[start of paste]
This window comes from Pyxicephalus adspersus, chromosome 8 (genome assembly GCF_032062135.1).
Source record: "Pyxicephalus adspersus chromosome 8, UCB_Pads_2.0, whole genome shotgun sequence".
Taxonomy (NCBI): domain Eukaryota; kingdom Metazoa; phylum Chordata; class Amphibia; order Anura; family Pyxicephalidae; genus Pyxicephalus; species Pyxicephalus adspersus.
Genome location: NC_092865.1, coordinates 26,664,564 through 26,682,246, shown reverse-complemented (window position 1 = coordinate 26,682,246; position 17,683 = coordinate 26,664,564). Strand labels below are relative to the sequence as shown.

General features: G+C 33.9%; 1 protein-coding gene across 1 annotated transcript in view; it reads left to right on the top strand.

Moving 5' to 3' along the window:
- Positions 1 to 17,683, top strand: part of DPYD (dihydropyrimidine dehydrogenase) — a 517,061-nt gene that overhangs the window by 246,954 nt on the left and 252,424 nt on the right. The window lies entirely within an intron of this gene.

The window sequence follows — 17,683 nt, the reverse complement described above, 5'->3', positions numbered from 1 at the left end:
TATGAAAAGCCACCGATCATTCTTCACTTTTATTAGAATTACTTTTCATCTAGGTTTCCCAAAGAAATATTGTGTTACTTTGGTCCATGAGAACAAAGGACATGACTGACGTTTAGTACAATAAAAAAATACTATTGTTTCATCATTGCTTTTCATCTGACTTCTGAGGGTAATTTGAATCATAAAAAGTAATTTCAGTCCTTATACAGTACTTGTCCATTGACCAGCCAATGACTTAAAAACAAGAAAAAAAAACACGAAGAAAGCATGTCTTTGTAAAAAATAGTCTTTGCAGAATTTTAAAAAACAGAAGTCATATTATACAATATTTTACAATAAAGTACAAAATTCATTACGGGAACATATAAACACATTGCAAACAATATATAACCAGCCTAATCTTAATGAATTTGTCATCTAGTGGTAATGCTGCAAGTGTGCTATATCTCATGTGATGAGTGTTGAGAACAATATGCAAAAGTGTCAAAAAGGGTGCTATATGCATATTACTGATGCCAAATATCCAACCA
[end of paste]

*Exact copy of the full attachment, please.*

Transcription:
This window comes from Pyxicephalus adspersus, chromosome 8 (genome assembly GCF_032062135.1).
Source record: "Pyxicephalus adspersus chromosome 8, UCB_Pads_2.0, whole genome shotgun sequence".
Taxonomy (NCBI): domain Eukaryota; kingdom Metazoa; phylum Chordata; class Amphibia; order Anura; family Pyxicephalidae; genus Pyxicephalus; species Pyxicephalus adspersus.
Genome location: NC_092865.1, coordinates 26,664,564 through 26,682,246, shown reverse-complemented (window position 1 = coordinate 26,682,246; position 17,683 = coordinate 26,664,564). Strand labels below are relative to the sequence as shown.

General features: G+C 33.9%; 1 protein-coding gene across 1 annotated transcript in view; it reads left to right on the top strand.

Moving 5' to 3' along the window:
- Positions 1 to 17,683, top strand: part of DPYD (dihydropyrimidine dehydrogenase) — a 517,061-nt gene that overhangs the window by 246,954 nt on the left and 252,424 nt on the right. The window lies entirely within an intron of this gene.

The window sequence follows — 17,683 nt, the reverse complement described above, 5'->3', positions numbered from 1 at the left end:
TATGAAAAGCCACCGATCATTCTTCACTTTTATTAGAATTACTTTTCATCTAGGTTTCCCAAAGAAATATTGTGTTACTTTGGTCCATGAGAACAAAGGACATGACTGACGTTTAGTACAATAAAAAAATACTATTGTTTCATCATTGCTTTTCATCTGACTTCTGAGGGTAATTTGAATCATAAAAAGTAATTTCAGTCCTTATACAGTACTTGTCCATTGACCAGCCAATGACTTAAAAACAAGAAAAAAAAACACGAAGAAAGCATGTCTTTGTAAAAAATAGTCTTTGCAGAATTTTAAAAAACAGAAGTCATATTATACAATATTTTACAATAAAGTACAAAATTCATTACGGGAACATATAAACACATTGCAAACAATATATAACCAGCCTAATCTTAATGAATTTGTCATCTAGTGGTAATGCTGCAAGTGTGCTATATCTCATGTGATGAGTGTTGAGAACAATATGCAAAAGTGTCAAAAAGGGTGCTATATGCATATTACTGATGCCAAATATCCAACCA